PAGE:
Earlier, we assumed that the input to our convolution was a grayscale image which can be represented as a single matrix, rather than an rgb image which must be represented as a stack of matrices. How does convolution handle this? Instead of learning a filter matrix, we can learn 3 filter matrices (one for each channel) and stack them, creating a 3x3x3 filter. This is called a tensor.


The tensor moves across the image in the same way as before, performing a dot product and giving a matrix output after passing over the entire image. Convolution is therefore a tensor to matrix operation.

Handling Multiple Filters

Given an image, we would like to extract as much information about it as possible. We might want to find all the different oriented edges separately (similar to the kirsch operator). This would involve using many filters at once. Since each filter outputs a matrix, it is fairly straightforward to stack these matrices giving a tensor with \(f\) channels (where \(f\) is the number of filters). Let’s put all of this together and see what a convolution with multiple input and output channels looks like.

multi in - multi out

Building a CNN

Series Convolution

Now that we’ve seen how convolutions work, we can start to construct a neural network. The key idea here is to apply several convolutions in series so as to detect more and more nuanced features as we get deeper into the network. Why would this happen at all? We can show by a simple example that series convolutions can detect shapes in an image.

Let’s say we want to detect squares in our image. we could first use a kirsch filters to find the edges of the square first. The next set of convolutions can find whether these edges are perpendicular to each other and locate crossings. The next layer could convolve with a filter detecting 4 dots. This is a really simple example to show that features are heirarchical. We first detected edges, then combinations of edges and then shapes. Further layers can even detect textures.


A weakness of this method is that it isn’t scale invariant. This wouldn’t be able to detect squares of all sizes. 2 solutions to this are possible. The first solution would be to increase the stride of our filter so that spatially distant features in the image are brought closer together in the resulting feature map. As we go deeper into the network, feature maps would get smaller and smaller. The second way of going about this would be to perform a down sampling of the features maps at each stage. This is known as pooling. There are various methods of pooling like average and median, but the most common is called max pooling.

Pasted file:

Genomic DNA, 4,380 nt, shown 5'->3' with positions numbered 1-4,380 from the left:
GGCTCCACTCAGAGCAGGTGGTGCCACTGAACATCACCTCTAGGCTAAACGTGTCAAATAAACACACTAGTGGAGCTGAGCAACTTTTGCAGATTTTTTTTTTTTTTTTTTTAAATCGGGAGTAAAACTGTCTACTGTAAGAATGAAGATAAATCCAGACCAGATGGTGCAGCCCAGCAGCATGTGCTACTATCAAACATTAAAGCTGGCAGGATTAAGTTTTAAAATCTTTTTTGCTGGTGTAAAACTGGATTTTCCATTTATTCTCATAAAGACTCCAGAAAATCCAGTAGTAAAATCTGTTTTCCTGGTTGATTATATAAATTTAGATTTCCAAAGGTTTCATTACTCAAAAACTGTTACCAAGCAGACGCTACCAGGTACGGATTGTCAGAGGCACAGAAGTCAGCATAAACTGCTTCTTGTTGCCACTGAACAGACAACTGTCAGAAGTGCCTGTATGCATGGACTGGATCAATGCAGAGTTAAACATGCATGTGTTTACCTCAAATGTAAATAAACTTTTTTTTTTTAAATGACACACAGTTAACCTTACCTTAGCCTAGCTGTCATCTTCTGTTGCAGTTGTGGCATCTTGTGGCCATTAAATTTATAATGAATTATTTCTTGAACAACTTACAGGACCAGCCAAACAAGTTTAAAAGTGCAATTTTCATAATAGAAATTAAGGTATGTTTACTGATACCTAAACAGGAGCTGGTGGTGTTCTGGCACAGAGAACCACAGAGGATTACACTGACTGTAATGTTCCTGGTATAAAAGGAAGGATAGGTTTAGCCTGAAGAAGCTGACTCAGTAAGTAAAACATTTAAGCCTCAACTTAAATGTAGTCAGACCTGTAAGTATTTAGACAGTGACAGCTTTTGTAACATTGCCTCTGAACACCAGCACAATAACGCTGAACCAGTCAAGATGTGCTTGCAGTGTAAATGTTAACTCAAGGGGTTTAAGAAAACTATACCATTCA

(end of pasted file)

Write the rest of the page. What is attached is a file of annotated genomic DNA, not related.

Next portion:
Max pooling involves moving a box over contiguous areas of the feature map and selecting the max value in boxes. The strides of the boxes are generally equal to the size of the boxes. 2x2 max-pooling is very common in deep learning. It is also non-parametric so it doesn’t need to learn any features to perform its operations, unlike filter convolutions. This is why most people prefer this method.

Pooling operation

In addition to bringing us closer to scale invariance, max pooling is robust to small shifts in the image, therefore we have also taken a step in the direction of translation invariance.

Fully Connected Layers

Convolutions suffer from an inherent bias: they only take into account the neighbourhood of a pixel. if we were for example trying to detect a car in a high resolution image, the network would have to perform multiple down samplings until a single filter is able to cover 2 active wheel detector neurons. We could instead use fully connected layers to take note of these distributed features.

Putting it all together


CNNs over the years


It is the year 1994, and this is one of the very first convolutional neural networks, and what propelled the field of Deep Learning.

This pioneering work by Yann LeCun was named LeNet5 after many previous successful iterations since they year 1988.